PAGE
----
Urbandale, Iowa — Outside the Iowa headquarters for Herman Cain’s campaign, all is quiet on Friday afternoon. A large Cain 2012 banner hangs in the center of the office’s brick façade, and Cain 2012 signs paper the windows. There is no hint of the bedlam that surrounded the candidate himself all week as he struggled to defend and explain himself in light of the revelation that he was accused of sexual harassment during his time heading the National Restaurant Association.
Inside the headquarters, a couple of volunteers are making calls. Photos of Cain greeting supporters adorn the front hall, while a large, framed Declaration of Independence hangs in the main room. Along with the usual campaign paraphernalia, ample copies of Cain’s Democrat-bashing 2005 book, They Think You’re Stupid, are scattered around. Later, I find out the absence of This is Herman Cain! (I notice only one copy) is because supporters are asked to donate to the campaign in order to receive a copy (the headquarters has a limited supply), but if the books are left around, volunteers will just pocket one.
As I am talking to one of the volunteers, there is the first hint of the controversy that has embroiled the campaign. Cain’s Iowa director, Larry Tuel, strolls over and introduces himself; after I tell him I’m with National Review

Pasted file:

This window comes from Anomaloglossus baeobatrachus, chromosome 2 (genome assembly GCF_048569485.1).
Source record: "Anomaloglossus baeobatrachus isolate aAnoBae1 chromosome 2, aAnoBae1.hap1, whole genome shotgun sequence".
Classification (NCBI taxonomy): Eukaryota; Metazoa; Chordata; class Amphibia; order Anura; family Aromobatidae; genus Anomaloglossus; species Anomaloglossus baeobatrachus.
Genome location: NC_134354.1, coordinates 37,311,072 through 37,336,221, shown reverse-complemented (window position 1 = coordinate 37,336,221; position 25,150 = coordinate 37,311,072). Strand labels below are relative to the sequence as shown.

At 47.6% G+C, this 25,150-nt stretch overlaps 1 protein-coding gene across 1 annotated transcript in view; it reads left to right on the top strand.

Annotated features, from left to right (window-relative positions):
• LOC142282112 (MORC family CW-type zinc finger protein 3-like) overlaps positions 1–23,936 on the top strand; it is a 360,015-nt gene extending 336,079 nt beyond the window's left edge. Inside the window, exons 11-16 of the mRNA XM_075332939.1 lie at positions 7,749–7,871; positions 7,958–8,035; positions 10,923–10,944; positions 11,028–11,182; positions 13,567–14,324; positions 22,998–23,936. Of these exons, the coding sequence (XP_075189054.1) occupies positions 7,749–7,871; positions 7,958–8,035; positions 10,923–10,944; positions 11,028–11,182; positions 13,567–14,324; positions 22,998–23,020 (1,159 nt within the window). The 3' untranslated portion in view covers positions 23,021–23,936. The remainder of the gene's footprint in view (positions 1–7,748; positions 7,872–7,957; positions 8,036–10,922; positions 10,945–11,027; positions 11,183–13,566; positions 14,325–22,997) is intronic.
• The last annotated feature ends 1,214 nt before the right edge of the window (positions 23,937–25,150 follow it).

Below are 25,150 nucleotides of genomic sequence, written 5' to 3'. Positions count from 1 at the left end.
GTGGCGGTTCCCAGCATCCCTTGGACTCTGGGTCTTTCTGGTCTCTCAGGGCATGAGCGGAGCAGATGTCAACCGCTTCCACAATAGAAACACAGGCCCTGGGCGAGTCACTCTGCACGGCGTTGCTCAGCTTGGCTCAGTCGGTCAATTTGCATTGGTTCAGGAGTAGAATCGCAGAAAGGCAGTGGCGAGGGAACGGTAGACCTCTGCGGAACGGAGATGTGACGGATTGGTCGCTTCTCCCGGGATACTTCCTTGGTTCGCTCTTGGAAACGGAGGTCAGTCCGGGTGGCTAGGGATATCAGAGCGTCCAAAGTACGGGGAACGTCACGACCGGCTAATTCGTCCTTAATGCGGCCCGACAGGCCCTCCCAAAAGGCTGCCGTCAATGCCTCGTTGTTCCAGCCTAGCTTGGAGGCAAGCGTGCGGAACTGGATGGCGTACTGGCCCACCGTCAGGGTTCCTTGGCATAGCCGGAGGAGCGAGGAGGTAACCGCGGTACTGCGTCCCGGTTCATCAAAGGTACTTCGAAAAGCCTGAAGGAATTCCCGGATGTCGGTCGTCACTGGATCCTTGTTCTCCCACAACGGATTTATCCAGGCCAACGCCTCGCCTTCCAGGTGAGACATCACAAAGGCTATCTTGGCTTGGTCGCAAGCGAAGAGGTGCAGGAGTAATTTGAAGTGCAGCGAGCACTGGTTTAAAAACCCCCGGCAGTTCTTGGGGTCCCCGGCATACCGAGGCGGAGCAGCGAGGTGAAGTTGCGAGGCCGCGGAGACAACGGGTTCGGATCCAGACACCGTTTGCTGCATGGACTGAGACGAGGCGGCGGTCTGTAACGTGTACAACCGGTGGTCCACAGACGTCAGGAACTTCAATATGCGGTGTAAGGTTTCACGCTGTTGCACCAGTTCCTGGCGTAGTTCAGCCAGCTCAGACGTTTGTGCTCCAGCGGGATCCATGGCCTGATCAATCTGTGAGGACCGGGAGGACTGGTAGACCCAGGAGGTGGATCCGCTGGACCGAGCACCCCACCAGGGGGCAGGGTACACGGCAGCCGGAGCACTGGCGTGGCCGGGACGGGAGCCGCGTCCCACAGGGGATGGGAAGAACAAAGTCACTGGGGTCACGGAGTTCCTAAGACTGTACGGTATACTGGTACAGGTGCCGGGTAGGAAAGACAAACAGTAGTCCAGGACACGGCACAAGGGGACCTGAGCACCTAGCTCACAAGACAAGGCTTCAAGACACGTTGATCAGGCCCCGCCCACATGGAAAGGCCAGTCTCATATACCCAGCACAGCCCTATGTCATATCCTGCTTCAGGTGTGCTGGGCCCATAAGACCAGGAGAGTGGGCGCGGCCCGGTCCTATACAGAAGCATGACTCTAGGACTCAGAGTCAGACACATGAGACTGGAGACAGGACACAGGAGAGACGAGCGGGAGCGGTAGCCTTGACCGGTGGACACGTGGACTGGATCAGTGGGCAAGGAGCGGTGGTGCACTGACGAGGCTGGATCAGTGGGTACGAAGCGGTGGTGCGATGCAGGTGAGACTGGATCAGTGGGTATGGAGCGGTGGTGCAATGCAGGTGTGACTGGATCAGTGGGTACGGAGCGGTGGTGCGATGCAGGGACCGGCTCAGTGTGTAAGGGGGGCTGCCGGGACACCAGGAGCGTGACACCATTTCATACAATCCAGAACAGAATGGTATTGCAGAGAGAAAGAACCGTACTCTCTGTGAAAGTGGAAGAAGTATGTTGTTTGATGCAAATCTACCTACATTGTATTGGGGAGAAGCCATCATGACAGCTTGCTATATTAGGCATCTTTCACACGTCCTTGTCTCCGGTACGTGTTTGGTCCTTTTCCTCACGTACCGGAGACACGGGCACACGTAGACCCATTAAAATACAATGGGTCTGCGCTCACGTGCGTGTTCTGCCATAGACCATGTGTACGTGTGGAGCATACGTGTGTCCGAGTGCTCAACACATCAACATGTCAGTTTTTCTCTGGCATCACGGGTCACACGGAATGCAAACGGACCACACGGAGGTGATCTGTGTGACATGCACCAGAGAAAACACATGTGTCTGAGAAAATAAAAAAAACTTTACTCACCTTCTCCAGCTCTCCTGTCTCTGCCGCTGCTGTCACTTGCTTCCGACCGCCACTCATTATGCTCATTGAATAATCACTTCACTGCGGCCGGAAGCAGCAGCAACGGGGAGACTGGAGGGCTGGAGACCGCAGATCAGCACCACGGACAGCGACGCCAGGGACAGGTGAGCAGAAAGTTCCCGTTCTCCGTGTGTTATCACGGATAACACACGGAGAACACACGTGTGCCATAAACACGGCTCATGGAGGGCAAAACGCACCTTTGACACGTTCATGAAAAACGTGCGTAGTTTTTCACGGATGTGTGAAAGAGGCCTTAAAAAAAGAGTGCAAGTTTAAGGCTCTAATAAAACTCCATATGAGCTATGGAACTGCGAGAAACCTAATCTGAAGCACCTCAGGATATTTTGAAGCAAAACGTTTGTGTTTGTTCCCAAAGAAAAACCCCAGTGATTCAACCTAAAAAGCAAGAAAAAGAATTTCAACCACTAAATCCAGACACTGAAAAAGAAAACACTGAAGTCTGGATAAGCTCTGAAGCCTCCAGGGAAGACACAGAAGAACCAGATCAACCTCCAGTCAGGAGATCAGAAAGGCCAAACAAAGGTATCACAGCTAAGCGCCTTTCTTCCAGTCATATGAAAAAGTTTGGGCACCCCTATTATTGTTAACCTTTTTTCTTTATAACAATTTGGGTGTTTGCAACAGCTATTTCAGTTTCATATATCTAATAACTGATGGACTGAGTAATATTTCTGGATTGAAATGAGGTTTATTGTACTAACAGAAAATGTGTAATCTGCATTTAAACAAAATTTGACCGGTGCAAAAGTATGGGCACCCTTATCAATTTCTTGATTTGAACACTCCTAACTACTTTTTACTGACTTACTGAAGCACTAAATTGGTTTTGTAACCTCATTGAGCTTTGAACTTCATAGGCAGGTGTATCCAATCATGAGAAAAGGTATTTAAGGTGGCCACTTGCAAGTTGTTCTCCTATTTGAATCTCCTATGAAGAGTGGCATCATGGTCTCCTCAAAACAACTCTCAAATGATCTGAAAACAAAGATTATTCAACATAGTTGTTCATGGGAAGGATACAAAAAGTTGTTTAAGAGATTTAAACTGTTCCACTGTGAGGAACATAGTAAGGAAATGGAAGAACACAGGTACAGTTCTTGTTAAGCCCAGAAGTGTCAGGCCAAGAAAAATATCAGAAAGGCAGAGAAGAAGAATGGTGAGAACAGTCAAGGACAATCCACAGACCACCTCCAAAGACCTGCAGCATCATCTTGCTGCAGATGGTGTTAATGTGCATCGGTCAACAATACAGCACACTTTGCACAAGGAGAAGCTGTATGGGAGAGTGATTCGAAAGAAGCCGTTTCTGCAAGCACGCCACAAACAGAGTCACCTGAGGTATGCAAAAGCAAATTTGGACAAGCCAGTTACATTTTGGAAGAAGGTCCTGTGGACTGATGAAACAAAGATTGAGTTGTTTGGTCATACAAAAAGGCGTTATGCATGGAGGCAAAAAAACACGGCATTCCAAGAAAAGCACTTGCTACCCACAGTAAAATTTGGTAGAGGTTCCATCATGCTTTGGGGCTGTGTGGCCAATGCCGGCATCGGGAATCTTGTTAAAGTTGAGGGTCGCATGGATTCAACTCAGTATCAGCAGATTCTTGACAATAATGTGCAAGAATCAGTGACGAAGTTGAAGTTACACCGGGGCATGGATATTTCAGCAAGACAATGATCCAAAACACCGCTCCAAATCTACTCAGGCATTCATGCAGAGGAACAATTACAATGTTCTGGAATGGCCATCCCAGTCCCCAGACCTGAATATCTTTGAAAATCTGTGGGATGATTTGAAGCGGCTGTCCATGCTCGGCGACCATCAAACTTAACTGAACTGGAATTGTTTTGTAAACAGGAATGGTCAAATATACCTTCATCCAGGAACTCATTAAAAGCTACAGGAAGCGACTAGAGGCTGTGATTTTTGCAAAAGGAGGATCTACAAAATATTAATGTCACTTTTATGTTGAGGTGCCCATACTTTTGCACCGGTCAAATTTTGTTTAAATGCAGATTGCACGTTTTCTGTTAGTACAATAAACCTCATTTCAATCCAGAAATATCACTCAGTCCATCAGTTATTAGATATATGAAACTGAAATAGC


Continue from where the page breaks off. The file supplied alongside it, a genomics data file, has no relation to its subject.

, he remarks, “It’s a good publication. I think it’s a little more normal than let’s say — oh, let me think — Politico
, for example. You get some facts before you publish, don’t you?”
Later on, in Tuel’s office (on the side of the facility closest to the Michele Bachmann campaign’s Iowa headquarters, which is directly across the small street), he explains his frustration with the media. “This story’s been known about,” he says. “It’s not like this just popped up. I know reporters that have known about it for weeks and weeks. And all of a sudden when Mr. Cain gets to the top of the polls, ahead of Romney — 29–23 in one — then the story breaks. The timing, to me, is odd.”
“I think Politico has known about it for a while, and I think others have known about it,” he continues. “People have known about this for several weeks.” Tuel, who sports a tie featuring vintage presidential-campaign buttons and a “Raising Cain in ’12” pin, says the feedback he’s hearing from Iowans is positive. “The reaction is, they’re all behind Mr. Cain. And they think there’s a lot more to the genesis of this story and how it has come to light than what’s being reported,” he comments.
In a phone interview, Steve Grubbs, Cain’s Iowa chairman, stresses that the campaign has not faced any backlash. “Some people want us to explain what’s going on,” he says. “We don’t have people calling in to the office saying, ‘Take my name off the list.’”
The week before the allegations broke, the campaign had been signing up 25 to 30 precinct captains per day for the upcoming Iowa caucus. This week, they’ve signed up 40 to 50 people a day.